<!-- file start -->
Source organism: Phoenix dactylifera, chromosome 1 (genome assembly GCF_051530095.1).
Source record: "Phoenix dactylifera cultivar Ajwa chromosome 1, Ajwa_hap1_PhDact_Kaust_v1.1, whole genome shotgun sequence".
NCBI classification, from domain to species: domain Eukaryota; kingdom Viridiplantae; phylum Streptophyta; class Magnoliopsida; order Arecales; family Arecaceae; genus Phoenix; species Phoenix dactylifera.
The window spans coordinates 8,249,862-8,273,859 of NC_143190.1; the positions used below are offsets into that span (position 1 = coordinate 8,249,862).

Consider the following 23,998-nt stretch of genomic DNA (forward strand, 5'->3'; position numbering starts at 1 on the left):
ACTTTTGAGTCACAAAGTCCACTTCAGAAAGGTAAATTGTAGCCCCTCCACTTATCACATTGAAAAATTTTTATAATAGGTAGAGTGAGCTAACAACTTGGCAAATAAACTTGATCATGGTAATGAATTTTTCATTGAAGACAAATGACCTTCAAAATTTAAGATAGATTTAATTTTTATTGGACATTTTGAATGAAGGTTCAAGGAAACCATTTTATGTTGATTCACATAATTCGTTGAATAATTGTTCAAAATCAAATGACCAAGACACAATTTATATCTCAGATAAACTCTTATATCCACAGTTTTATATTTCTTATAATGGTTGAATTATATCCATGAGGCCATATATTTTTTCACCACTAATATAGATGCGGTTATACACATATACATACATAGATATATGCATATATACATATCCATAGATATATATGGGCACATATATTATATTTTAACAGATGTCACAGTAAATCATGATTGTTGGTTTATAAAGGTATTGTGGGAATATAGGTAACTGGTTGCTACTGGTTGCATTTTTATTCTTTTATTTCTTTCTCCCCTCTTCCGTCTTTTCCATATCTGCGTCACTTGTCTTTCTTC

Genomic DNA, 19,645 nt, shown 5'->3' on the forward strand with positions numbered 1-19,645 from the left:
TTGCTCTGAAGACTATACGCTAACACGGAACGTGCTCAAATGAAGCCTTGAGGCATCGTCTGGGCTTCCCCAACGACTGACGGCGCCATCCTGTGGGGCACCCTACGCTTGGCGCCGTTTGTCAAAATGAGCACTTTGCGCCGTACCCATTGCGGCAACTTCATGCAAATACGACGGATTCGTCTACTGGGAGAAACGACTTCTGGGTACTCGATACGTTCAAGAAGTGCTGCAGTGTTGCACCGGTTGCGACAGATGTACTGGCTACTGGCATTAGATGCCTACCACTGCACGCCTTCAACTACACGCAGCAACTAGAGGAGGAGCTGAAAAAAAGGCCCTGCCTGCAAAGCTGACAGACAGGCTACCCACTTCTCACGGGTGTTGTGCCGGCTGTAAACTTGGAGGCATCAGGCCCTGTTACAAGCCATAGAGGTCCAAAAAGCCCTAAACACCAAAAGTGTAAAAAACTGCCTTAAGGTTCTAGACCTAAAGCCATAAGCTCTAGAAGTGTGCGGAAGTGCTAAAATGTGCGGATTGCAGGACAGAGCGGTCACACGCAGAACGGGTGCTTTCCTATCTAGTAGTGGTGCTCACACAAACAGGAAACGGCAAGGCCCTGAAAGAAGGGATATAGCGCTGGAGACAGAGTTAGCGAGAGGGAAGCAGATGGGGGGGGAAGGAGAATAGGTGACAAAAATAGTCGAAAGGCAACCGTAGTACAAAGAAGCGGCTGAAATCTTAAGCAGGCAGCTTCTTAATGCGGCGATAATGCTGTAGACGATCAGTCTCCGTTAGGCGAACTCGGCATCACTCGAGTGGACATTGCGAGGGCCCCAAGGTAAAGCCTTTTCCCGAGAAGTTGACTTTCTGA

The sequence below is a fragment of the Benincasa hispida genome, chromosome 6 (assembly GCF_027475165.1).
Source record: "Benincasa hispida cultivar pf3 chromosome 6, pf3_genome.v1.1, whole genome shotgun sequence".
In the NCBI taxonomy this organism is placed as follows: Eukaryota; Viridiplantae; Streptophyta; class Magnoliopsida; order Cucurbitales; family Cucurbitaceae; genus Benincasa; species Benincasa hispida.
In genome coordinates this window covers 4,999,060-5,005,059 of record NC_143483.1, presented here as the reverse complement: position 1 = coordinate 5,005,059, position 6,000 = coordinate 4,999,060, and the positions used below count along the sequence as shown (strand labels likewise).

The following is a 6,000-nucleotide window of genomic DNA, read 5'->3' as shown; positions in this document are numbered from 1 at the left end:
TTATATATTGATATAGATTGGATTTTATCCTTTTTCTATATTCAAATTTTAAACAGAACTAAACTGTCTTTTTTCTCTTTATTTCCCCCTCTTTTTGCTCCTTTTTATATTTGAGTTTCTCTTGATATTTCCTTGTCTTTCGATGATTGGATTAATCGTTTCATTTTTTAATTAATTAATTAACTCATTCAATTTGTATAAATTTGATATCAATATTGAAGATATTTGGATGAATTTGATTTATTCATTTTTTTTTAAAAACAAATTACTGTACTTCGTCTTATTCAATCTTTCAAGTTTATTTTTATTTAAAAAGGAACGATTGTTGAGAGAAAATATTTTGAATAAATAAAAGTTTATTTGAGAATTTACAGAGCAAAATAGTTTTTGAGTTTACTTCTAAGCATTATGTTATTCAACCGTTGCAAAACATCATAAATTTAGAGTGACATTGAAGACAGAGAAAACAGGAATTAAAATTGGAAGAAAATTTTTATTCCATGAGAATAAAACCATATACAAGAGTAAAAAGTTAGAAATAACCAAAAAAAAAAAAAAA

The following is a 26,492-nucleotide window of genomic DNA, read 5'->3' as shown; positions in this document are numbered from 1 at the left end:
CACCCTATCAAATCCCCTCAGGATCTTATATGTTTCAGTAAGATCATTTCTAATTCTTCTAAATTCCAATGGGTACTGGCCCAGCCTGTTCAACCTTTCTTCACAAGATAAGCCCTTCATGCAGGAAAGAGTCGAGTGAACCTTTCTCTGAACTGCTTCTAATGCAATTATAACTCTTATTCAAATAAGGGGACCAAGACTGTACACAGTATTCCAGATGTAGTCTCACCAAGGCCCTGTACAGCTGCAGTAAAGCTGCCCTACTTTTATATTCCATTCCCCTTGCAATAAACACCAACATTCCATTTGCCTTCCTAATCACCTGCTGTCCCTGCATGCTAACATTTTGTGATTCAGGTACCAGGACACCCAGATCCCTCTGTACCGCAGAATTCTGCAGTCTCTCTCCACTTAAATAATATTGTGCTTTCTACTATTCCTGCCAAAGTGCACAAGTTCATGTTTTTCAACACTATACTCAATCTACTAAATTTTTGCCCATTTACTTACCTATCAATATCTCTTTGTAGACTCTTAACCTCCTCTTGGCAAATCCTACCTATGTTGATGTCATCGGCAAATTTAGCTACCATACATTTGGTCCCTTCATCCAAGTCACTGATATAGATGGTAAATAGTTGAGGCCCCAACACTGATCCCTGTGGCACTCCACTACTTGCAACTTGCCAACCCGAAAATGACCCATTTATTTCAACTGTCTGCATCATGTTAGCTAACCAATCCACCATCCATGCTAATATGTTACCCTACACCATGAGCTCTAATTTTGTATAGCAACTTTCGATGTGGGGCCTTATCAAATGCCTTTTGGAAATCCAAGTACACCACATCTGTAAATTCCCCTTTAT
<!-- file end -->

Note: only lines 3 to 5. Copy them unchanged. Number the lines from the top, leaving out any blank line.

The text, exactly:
NCBI classification, from domain to species: domain Eukaryota; kingdom Viridiplantae; phylum Streptophyta; class Magnoliopsida; order Arecales; family Arecaceae; genus Phoenix; species Phoenix dactylifera.
The window spans coordinates 8,249,862-8,273,859 of NC_143190.1; the positions used below are offsets into that span (position 1 = coordinate 8,249,862).

Consider the following 23,998-nt stretch of genomic DNA (forward strand, 5'->3'; position numbering starts at 1 on the left):